It also creates pooling of intercontinental routes and linking domestic routes. Further, alliances also provide high quality services and allow joint ground handling and maintenance at airports. The main reason behind alliances remain capturing market share, joint investments and operating expenditure agreements, merging of reservation systems, joint fare policy, code sharing, risk sharing and to generate new opportunities and economies. Rolls-Royce Group is the leading company in the global civil aerospace, defence aerospace, marine and energy markets.
The company has offices and manufacturing bases in 50 countries around the world. Today, Rolls Royce enters into alliances with several business concerns because it helps them sustain the innovation process that it began in the mid-1960s. It has been stated that the dynamic capabilities of a firm to integrate, build, and reconfigure internal and external competences to face rapidly changing environments that come up in the civil aerospace manufacturing business (Teece etal. , 1997).
Rolls-Royce is driven by strategic control and innovation that is made possible due to its excellent engineering capabilities. After privatization senior managers felt more under public scrutiny by the investment community and private shareholders that forced them to take proper precautions to maintain excellence (Verchere, 1992). Rolls-Royce surpassed Pratt & Whitney as the number 2 aircraft engine company in early 2000 and since then they have understood that strategic alliances and joint ventures was the only way forward to maintain growth and excellence.
Conclusion From the above discussion it is clearly evident internationalisation is the only way forward for both the grocery retailing industry as well as for the civil aerospace industry. Today, mergers and acquisitions (M&A) in China’s retail grocery sector is picking up rapidly and in 2009 there were 10 deals that successfully took place amounting to RMB 5. 9 billion. Over the last decade the average value of a grocery store in China has been RMB 2 billion.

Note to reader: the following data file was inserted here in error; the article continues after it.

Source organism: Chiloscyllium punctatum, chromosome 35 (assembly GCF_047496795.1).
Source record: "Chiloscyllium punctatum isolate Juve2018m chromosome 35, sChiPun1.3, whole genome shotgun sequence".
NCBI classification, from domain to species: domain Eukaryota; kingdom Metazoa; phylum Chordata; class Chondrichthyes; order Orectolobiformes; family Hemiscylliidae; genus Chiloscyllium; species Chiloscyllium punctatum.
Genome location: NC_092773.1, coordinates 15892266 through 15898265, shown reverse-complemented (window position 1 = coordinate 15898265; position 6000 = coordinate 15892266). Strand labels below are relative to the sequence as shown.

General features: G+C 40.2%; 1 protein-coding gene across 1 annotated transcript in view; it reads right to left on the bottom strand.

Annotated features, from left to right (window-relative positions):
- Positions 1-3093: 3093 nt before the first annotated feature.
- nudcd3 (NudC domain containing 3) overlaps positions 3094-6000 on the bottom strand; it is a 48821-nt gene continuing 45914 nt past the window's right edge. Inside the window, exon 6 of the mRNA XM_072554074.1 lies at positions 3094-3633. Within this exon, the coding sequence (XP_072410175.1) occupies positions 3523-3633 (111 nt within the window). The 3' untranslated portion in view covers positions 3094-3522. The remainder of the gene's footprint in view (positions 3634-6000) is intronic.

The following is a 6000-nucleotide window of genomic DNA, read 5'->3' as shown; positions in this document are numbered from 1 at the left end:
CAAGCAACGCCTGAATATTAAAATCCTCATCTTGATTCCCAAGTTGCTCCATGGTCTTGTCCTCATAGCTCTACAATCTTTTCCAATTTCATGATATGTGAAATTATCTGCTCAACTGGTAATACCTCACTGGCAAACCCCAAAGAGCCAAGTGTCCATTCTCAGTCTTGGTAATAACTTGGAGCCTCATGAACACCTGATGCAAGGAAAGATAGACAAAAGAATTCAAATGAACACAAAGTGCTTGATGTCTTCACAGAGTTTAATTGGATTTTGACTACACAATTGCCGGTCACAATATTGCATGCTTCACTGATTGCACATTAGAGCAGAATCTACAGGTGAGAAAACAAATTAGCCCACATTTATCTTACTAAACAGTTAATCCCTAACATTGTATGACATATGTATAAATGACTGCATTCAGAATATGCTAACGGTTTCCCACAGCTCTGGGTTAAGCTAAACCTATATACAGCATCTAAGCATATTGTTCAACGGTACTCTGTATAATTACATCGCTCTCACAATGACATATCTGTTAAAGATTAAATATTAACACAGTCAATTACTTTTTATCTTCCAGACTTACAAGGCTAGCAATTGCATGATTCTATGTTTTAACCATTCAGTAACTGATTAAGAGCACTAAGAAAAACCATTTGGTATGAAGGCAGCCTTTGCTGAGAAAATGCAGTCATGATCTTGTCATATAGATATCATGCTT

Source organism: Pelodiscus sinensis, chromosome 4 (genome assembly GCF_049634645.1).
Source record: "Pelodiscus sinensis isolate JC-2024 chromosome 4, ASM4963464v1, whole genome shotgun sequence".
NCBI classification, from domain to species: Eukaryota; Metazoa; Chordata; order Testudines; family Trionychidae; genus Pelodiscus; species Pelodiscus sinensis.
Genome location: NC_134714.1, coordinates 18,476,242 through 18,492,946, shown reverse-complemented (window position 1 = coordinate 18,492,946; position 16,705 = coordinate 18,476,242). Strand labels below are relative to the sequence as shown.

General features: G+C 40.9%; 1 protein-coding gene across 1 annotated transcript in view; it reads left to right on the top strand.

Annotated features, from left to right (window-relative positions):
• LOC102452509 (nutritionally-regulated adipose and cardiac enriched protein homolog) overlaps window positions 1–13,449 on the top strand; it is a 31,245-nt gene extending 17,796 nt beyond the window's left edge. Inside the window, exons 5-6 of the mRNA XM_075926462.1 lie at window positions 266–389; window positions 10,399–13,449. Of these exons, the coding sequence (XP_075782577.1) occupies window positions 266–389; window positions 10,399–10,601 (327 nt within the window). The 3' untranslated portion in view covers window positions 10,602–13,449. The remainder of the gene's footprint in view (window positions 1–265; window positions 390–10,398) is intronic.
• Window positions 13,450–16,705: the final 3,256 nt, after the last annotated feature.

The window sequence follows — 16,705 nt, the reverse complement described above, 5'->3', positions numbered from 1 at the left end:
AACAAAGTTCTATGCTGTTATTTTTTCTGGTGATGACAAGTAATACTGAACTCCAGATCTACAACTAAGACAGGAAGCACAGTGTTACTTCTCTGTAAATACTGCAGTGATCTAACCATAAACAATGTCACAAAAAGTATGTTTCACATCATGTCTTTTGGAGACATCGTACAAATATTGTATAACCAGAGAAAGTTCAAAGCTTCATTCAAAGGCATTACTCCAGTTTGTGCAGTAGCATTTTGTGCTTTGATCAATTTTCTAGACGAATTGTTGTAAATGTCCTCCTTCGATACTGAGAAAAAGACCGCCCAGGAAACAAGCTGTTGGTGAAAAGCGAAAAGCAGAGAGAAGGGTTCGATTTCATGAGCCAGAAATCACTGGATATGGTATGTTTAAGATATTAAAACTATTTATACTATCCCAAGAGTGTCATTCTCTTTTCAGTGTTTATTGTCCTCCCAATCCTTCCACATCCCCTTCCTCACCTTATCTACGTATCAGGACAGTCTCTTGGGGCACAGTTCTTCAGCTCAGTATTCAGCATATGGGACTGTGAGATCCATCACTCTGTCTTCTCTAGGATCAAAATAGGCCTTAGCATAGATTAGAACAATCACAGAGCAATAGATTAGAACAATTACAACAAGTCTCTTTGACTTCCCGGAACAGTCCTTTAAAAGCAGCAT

Challenges to complete major mergers and acquisitions in China remain to be tackled. Some of the problems faces include limited capability in screening deals, inexperience in executing them and difficulties with post-merger integration. However, strategic alliances and joint ventures have clearly shown that consolidation of sourcing and supplier management across different regions and formats for development of private labels across different banners would definitely boost the industry in China.
The civil aerospace manufacturing business can also develop more with strategic alliances and joint ventures. This literature clearly shows that grocery retailing industry and civil aerospace manufacturing business has several aspects that are similar to each other. However, the main difference in the internationalisation of firms remains in their strategy and not in their functions so one has to analyze several existing theories to actually understand the behavior of a particular industry.